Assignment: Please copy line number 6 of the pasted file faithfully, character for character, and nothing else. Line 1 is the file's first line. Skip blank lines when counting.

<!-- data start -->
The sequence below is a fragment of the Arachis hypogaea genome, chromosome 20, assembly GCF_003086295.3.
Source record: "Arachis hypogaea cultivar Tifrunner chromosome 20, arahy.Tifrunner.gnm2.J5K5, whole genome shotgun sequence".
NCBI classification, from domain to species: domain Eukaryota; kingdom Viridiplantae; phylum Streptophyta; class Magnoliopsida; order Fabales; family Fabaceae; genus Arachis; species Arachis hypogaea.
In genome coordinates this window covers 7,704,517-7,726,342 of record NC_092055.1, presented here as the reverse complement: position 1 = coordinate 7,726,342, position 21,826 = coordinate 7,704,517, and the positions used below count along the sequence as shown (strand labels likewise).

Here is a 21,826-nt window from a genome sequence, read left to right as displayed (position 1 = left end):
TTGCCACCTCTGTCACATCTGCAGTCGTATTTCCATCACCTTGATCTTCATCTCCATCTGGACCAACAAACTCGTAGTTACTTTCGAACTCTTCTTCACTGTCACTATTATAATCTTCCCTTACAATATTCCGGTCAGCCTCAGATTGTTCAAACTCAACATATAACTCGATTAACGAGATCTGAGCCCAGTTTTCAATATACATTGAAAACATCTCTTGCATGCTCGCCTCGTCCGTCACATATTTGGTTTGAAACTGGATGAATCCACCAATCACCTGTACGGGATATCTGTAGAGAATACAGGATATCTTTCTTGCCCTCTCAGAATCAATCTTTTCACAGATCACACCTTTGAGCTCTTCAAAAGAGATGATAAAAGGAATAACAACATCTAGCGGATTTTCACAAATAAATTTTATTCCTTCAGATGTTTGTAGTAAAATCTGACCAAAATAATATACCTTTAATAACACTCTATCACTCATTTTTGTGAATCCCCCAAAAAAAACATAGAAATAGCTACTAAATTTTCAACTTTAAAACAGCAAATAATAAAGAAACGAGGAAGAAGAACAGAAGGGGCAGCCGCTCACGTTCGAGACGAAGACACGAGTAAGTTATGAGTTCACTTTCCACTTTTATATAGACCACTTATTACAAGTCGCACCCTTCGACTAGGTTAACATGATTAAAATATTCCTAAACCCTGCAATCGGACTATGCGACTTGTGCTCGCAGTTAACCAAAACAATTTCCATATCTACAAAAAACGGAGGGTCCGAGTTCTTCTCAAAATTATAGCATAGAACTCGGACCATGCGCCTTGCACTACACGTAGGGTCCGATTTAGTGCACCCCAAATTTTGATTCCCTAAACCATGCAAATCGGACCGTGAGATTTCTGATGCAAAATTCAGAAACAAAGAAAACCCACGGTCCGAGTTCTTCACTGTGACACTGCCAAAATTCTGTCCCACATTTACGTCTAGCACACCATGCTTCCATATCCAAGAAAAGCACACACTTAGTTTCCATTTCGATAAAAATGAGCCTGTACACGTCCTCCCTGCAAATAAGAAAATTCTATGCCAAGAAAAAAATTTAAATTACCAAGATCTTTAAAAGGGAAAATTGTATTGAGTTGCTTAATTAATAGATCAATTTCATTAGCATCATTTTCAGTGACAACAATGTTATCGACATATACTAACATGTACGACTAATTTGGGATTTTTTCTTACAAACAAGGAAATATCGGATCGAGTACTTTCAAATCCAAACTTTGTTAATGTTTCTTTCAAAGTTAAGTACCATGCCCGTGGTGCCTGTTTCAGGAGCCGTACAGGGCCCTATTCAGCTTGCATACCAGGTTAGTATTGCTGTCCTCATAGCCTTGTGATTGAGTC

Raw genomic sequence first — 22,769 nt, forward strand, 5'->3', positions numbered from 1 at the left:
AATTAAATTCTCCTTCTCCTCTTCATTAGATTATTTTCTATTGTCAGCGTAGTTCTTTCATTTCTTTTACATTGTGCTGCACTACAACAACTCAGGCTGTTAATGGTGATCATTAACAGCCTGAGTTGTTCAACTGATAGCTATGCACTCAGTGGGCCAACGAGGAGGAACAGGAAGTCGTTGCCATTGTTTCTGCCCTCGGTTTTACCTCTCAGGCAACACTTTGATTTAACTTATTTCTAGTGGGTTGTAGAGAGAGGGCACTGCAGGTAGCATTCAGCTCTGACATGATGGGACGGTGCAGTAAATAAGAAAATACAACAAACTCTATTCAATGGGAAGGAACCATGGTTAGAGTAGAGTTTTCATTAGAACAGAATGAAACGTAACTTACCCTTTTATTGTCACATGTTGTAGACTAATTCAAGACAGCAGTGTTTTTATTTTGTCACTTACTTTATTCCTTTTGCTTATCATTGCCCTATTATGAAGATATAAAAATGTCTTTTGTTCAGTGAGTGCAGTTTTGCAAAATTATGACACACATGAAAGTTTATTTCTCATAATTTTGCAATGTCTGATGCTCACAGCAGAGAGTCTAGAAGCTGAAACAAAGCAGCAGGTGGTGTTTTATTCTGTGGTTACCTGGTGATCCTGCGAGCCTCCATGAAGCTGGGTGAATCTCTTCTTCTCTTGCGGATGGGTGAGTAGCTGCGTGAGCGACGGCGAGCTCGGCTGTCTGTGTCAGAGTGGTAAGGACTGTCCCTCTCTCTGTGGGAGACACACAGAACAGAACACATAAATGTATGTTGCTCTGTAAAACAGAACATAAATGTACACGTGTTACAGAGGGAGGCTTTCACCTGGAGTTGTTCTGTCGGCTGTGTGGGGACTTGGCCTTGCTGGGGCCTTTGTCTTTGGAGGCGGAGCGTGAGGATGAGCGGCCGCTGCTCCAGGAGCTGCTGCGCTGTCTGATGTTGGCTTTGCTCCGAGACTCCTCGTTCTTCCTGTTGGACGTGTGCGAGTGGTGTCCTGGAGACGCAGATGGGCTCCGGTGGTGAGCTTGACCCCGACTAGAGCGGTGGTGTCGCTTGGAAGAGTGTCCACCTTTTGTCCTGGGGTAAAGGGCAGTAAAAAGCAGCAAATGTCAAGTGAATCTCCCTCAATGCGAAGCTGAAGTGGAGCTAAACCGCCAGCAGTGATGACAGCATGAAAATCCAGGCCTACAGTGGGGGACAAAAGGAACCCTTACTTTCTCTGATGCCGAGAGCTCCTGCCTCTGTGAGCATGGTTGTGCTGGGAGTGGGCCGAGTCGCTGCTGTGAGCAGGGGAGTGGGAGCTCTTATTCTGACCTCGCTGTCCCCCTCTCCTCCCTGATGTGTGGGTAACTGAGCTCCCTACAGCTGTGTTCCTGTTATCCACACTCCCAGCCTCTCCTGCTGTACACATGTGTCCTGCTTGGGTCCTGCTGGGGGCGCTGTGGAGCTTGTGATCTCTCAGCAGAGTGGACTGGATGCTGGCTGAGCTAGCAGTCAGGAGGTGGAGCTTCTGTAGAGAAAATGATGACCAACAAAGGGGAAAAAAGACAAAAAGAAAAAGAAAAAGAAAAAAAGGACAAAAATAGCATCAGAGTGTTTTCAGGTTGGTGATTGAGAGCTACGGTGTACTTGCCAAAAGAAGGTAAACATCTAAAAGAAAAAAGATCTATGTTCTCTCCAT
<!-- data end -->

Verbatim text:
TTGCCACCTCTGTCACATCTGCAGTCGTATTTCCATCACCTTGATCTTCATCTCCATCTGGACCAACAAACTCGTAGTTACTTTCGAACTCTTCTTCACTGTCACTATTATAATCTTCCCTTACAATATTCCGGTCAGCCTCAGATTGTTCAAACTCAACATATAACTCGATTAACGAGATCTGAGCCCAGTTTTCAATATACATTGAAAACATCTCTTGCATGCTCGCCTCGTCCGTCACATATTTGGTTTGAAACTGGATGAATCCACCAATCACCTGTACGGGATATCTGTAGAGAATACAGGATATCTTTCTTGCCCTCTCAGAATCAATCTTTTCACAGATCACACCTTTGAGCTCTTCAAAAGAGATGATAAAAGGAATAACAACATCTAGCGGATTTTCACAAATAAATTTTATTCCTTCAGATGTTTGTAGTAAAATCTGACCAAAATAATATACCTTTAATAACACTCTATCACTCATTTTTGTGAATCCCCCAAAAAAAACATAGAAATAGCTACTAAATTTTCAACTTTAAAACAGCAAATAATAAAGAAACGAGGAAGAAGAACAGAAGGGGCAGCCGCTCACGTTCGAGACGAAGACACGAGTAAGTTATGAGTTCACTTTCCACTTTTATATAGACCACTTATTACAAGTCGCACCCTTCGACTAGGTTAACATGATTAAAATATTCCTAAACCCTGCAATCGGACTATGCGACTTGTGCTCGCAGTTAACCAAAACAATTTCCATATCTACAAAAAACGGAGGGTCCGAGTTCTTCTCAAAATTATAGCATAGAACTCGGACCATGCGCCTTGCACTACACGTAGGGTCCGATTTAGTGCACCCCAAATTTTGATTCCCTAAACCATGCAAATCGGACCGTGAGATTTCTGATGCAAAATTCAGAAACAAAGAAAACCCACGGTCCGAGTTCTTCACTGTGACACTGCCAAAATTCTGTCCCACATTTACGTCTAGCACACCATGCTTCCATATCCAAGAAAAGCACACACTTAGTTTCCATTTCGATAAAAATGAGCCTGTACACGTCCTCCCTGCAAATAAGAAAATTCTATGCCAAGAAAAAAATTTAAATTACCAAGATCTTTAAAAGGGAAAATTGTATTGAGTTGCTTAATTAATAGATCAATTTCATTAGCATCATTTTCAGTGACAACAATGTTATCGACATATACTAACATGTACGACTAATTTGGGATTTTTTCTTACAAACAAGGAAATATCGGATCGAGTACTTTCAAATCCAAACTTTGTTAATGTTTCTTTCAAAGTTAAGTACCATGCCCGTGGTGCCTGTTTCAGGAGCCGTACAGGGCCCTATTCAGCTTGCATACCAGGTTAGTATTGCTGTCCTCATAGCCTTGTGATTGAGTC